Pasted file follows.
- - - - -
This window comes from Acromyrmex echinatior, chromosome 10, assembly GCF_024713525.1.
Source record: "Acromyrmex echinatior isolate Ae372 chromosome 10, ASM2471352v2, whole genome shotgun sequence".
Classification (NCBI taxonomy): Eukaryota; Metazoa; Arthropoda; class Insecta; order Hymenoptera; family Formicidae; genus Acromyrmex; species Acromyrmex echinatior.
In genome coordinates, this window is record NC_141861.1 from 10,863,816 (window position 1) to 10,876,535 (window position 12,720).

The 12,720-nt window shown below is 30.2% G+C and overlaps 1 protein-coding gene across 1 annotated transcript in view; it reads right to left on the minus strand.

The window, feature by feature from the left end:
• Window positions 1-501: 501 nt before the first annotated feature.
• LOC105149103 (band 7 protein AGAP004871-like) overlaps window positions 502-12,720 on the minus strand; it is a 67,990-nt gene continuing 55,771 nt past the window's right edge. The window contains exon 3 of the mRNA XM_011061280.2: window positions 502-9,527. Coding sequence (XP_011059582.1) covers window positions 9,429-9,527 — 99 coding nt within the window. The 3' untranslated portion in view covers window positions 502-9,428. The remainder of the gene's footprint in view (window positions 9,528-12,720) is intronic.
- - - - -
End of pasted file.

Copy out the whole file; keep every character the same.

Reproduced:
This window comes from Acromyrmex echinatior, chromosome 10, assembly GCF_024713525.1.
Source record: "Acromyrmex echinatior isolate Ae372 chromosome 10, ASM2471352v2, whole genome shotgun sequence".
Classification (NCBI taxonomy): Eukaryota; Metazoa; Arthropoda; class Insecta; order Hymenoptera; family Formicidae; genus Acromyrmex; species Acromyrmex echinatior.
In genome coordinates, this window is record NC_141861.1 from 10,863,816 (window position 1) to 10,876,535 (window position 12,720).

The 12,720-nt window shown below is 30.2% G+C and overlaps 1 protein-coding gene across 1 annotated transcript in view; it reads right to left on the minus strand.

The window, feature by feature from the left end:
• Window positions 1-501: 501 nt before the first annotated feature.
• LOC105149103 (band 7 protein AGAP004871-like) overlaps window positions 502-12,720 on the minus strand; it is a 67,990-nt gene continuing 55,771 nt past the window's right edge. The window contains exon 3 of the mRNA XM_011061280.2: window positions 502-9,527. Coding sequence (XP_011059582.1) covers window positions 9,429-9,527 — 99 coding nt within the window. The 3' untranslated portion in view covers window positions 502-9,428. The remainder of the gene's footprint in view (window positions 9,528-12,720) is intronic.